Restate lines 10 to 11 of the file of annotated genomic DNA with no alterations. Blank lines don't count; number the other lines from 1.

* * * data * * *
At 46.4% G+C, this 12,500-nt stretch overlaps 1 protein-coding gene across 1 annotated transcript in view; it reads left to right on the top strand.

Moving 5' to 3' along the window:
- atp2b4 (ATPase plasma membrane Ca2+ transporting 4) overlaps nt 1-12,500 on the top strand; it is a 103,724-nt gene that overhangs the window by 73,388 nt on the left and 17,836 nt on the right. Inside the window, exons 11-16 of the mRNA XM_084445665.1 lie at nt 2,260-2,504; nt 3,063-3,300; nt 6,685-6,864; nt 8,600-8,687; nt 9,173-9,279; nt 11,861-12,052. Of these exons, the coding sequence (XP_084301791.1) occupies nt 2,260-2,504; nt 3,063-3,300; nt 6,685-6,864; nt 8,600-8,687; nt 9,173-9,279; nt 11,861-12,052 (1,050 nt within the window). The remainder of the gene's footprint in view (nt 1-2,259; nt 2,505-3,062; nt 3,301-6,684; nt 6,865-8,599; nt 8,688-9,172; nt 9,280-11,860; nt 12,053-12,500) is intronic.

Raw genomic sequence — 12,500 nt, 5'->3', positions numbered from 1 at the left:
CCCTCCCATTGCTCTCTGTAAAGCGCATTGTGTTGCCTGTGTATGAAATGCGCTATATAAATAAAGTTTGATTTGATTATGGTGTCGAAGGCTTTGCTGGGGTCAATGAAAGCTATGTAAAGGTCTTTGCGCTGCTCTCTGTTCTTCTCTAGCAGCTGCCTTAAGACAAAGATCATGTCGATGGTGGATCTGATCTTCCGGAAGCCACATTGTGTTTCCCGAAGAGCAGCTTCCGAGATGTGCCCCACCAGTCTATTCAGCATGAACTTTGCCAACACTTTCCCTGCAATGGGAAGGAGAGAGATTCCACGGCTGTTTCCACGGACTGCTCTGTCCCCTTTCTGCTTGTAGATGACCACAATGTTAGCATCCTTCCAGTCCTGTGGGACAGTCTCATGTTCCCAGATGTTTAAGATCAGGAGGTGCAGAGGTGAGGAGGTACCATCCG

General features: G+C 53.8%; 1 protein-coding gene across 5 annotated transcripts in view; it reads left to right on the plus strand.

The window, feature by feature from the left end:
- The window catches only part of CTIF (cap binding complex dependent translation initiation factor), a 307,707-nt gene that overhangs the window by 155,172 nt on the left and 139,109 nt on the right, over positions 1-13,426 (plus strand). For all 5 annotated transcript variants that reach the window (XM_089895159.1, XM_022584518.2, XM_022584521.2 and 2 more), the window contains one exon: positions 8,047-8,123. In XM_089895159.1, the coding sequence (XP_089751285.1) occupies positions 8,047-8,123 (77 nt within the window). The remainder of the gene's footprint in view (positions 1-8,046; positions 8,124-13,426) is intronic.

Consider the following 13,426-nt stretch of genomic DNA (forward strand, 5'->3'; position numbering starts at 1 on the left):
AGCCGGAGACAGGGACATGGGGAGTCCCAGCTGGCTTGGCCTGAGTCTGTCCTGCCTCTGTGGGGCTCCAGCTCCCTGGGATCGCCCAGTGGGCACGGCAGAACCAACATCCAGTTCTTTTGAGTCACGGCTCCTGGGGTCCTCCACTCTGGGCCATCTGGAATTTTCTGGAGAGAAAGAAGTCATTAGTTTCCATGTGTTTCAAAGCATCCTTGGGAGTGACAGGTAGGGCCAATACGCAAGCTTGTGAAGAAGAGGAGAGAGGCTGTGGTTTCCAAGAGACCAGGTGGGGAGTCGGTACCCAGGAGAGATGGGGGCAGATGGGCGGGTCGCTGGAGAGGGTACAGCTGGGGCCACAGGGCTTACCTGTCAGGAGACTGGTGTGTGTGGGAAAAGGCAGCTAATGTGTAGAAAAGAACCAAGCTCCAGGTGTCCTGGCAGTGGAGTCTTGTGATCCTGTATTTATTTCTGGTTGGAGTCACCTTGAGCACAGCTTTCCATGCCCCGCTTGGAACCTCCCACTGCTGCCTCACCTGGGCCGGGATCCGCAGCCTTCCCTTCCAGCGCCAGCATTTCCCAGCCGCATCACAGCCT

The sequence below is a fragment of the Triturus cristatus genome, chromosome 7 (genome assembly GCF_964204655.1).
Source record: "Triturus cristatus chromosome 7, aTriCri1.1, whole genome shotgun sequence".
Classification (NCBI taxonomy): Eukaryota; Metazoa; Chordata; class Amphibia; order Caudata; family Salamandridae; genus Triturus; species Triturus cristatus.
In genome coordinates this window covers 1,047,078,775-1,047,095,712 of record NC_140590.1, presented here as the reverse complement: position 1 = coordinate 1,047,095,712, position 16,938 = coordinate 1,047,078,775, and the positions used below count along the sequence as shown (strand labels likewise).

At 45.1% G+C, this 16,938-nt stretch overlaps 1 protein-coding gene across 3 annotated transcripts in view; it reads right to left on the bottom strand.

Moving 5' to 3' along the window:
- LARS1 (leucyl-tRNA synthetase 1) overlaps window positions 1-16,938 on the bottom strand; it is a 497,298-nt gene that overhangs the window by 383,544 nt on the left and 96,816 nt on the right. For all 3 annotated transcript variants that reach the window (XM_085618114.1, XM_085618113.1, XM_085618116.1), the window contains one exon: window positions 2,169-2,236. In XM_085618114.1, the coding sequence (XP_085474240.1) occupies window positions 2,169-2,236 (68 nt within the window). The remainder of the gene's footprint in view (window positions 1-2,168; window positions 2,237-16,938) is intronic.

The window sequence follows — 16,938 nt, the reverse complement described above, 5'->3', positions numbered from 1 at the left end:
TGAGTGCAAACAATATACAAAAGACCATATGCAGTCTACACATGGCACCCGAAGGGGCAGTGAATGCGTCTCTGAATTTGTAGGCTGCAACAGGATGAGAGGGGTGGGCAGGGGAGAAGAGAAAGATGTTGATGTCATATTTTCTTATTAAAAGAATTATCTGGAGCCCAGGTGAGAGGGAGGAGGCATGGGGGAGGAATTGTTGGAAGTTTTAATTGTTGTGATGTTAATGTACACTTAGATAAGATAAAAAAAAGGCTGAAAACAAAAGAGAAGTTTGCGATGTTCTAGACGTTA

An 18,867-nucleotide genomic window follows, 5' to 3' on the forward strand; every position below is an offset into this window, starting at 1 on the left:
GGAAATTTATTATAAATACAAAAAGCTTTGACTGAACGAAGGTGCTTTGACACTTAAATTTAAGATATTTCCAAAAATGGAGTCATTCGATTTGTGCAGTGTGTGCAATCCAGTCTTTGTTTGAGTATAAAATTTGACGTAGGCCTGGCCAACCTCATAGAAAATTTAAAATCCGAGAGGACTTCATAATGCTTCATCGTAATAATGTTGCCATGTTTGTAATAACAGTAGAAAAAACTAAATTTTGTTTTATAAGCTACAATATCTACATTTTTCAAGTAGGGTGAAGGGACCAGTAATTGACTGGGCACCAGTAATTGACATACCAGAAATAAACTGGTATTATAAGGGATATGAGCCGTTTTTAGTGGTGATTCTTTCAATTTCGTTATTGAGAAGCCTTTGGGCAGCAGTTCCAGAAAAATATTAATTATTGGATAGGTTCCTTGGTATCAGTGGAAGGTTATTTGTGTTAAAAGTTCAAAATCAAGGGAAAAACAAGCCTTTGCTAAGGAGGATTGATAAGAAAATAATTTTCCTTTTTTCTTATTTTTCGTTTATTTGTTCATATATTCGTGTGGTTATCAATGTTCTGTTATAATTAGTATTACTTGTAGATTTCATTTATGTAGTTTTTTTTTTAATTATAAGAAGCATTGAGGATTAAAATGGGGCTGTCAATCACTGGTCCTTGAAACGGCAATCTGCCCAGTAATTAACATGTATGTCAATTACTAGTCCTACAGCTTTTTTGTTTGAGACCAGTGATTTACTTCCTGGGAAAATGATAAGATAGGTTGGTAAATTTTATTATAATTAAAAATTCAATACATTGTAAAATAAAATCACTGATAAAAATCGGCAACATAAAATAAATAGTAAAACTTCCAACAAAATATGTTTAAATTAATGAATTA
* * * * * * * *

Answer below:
AGCCGGAGACAGGGACATGGGGAGTCCCAGCTGGCTTGGCCTGAGTCTGTCCTGCCTCTGTGGGGCTCCAGCTCCCTGGGATCGCCCAGTGGGCACGGCAGAACCAACATCCAGTTCTTTTGAGTCACGGCTCCTGGGGTCCTCCACTCTGGGCCATCTGGAATTTTCTGGAGAGAAAGAAGTCATTAGTTTCCATGTGTTTCAAAGCATCCTTGGGAGTGACAGGTAGGGCCAATACGCAAGCTTGTGAAGAAGAGGAGAGAGGCTGTGGTTTCCAAGAGACCAGGTGGGGAGTCGGTACCCAGGAGAGATGGGGGCAGATGGGCGGGTCGCTGGAGAGGGTACAGCTGGGGCCACAGGGCTTACCTGTCAGGAGACTGGTGTGTGTGGGAAAAGGCAGCTAATGTGTAGAAAAGAACCAAGCTCCAGGTGTCCTGGCAGTGGAGTCTTGTGATCCTGTATTTATTTCTGGTTGGAGTCACCTTGAGCACAGCTTTCCATGCCCCGCTTGGAACCTCCCACTGCTGCCTCACCTGGGCCGGGATCCGCAGCCTTCCCTTCCAGCGCCAGCATTTCCCAGCCGCATCACAGCCT

The sequence below is a fragment of the Triturus cristatus genome, chromosome 7 (genome assembly GCF_964204655.1).